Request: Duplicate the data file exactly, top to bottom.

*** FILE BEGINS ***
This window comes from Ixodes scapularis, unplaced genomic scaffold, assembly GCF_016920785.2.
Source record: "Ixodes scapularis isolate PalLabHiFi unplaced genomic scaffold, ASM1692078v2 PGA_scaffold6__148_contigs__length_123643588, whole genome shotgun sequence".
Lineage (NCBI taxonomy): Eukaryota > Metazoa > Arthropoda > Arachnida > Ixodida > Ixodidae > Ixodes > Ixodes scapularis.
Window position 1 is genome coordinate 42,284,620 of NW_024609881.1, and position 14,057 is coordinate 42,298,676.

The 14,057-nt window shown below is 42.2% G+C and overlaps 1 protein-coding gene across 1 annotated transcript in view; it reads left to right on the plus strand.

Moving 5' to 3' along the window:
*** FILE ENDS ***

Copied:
This window comes from Ixodes scapularis, unplaced genomic scaffold, assembly GCF_016920785.2.
Source record: "Ixodes scapularis isolate PalLabHiFi unplaced genomic scaffold, ASM1692078v2 PGA_scaffold6__148_contigs__length_123643588, whole genome shotgun sequence".
Lineage (NCBI taxonomy): Eukaryota > Metazoa > Arthropoda > Arachnida > Ixodida > Ixodidae > Ixodes > Ixodes scapularis.
Window position 1 is genome coordinate 42,284,620 of NW_024609881.1, and position 14,057 is coordinate 42,298,676.

The 14,057-nt window shown below is 42.2% G+C and overlaps 1 protein-coding gene across 1 annotated transcript in view; it reads left to right on the plus strand.

Moving 5' to 3' along the window: